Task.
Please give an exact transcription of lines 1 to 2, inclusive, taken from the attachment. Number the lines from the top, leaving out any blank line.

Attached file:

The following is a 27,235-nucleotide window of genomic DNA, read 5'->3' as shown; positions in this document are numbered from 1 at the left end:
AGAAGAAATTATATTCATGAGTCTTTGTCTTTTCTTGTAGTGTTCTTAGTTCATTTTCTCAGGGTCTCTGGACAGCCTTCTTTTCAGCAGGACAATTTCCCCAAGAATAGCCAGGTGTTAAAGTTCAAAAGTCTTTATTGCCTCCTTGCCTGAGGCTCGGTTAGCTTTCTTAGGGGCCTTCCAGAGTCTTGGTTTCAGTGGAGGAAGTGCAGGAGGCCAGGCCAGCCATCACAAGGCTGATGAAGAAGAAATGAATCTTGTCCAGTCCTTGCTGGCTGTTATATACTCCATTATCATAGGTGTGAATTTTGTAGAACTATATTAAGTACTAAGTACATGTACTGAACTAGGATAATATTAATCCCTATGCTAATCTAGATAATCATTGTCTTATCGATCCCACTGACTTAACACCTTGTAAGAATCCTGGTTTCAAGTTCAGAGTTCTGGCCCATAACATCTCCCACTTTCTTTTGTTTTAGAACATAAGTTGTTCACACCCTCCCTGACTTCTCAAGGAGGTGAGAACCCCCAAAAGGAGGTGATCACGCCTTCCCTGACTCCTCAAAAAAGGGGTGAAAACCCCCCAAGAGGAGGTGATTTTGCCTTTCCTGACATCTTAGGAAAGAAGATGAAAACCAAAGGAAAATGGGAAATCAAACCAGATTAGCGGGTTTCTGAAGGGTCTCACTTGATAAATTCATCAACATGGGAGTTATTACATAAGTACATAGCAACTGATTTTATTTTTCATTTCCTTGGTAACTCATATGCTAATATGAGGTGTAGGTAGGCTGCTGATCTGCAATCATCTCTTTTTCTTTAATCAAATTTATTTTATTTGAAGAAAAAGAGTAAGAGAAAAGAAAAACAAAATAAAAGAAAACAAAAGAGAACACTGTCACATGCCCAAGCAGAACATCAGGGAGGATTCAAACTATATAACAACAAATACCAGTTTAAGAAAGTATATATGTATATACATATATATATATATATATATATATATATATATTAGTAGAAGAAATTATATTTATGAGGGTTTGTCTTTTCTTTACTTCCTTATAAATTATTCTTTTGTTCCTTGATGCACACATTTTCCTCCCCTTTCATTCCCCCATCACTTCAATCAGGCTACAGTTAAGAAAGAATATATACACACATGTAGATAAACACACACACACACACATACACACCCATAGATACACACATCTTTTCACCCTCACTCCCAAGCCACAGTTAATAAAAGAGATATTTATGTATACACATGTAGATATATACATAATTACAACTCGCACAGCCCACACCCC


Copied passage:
The following is a 27,235-nucleotide window of genomic DNA, read 5'->3' as shown; positions in this document are numbered from 1 at the left end:
AGAAGAAATTATATTCATGAGTCTTTGTCTTTTCTTGTAGTGTTCTTAGTTCATTTTCTCAGGGTCTCTGGACAGCCTTCTTTTCAGCAGGACAATTTCCCCAAGAATAGCCAGGTGTTAAAGTTCAAAAGTCTTTATTGCCTCCTTGCCTGAGGCTCGGTTAGCTTTCTTAGGGGCCTTCCAGAGTCTTGGTTTCAGTGGAGGAAGTGCAGGAGGCCAGGCCAGCCATCACAAGGCTGATGAAGAAGAAATGAATCTTGTCCAGTCCTTGCTGGCTGTTATATACTCCATTATCATAGGTGTGAATTTTGTAGAACTATATTAAGTACTAAGTACATGTACTGAACTAGGATAATATTAATCCCTATGCTAATCTAGATAATCATTGTCTTATCGATCCCACTGACTTAACACCTTGTAAGAATCCTGGTTTCAAGTTCAGAGTTCTGGCCCATAACATCTCCCACTTTCTTTTGTTTTAGAACATAAGTTGTTCACACCCTCCCTGACTTCTCAAGGAGGTGAGAACCCCCAAAAGGAGGTGATCACGCCTTCCCTGACTCCTCAAAAAAGGGGTGAAAACCCCCCAAGAGGAGGTGATTTTGCCTTTCCTGACATCTTAGGAAAGAAGATGAAAACCAAAGGAAAATGGGAAATCAAACCAGATTAGCGGGTTTCTGAAGGGTCTCACTTGATAAATTCATCAACATGGGAGTTATTACATAAGTACATAGCAACTGATTTTATTTTTCATTTCCTTGGTAACTCATATGCTAATATGAGGTGTAGGTAGGCTGCTGATCTGCAATCATCTCTTTTTCTTTAATCAAATTTATTTTATTTGAAGAAAAAGAGTAAGAGAAAAGAAAAACAAAATAAAAGAAAACAAAAGAGAACACTGTCACATGCCCAAGCAGAACATCAGGGAGGATTCAAACTATATAACAACAAATACCAGTTTAAGAAAGTATATATGTATATACATATATATATATATATATATATATATATATATTAGTAGAAGAAATTATATTTATGAGGGTTTGTCTTTTCTTTACTTCCTTATAAATTATTCTTTTGTTCCTTGATGCACACATTTTCCTCCCCTTTCATTCCCCCATCACTTCAATCAGGCTACAGTTAAGAAAGAATATATACACACATGTAGATAAACACACACACACACACATACACACCCATAGATACACACATCTTTTCACCCTCACTCCCAAGCCACAGTTAATAAAAGAGATATTTATGTATACACATGTAGATATATACATAATTACAACTCGCACAGCCCACACCCC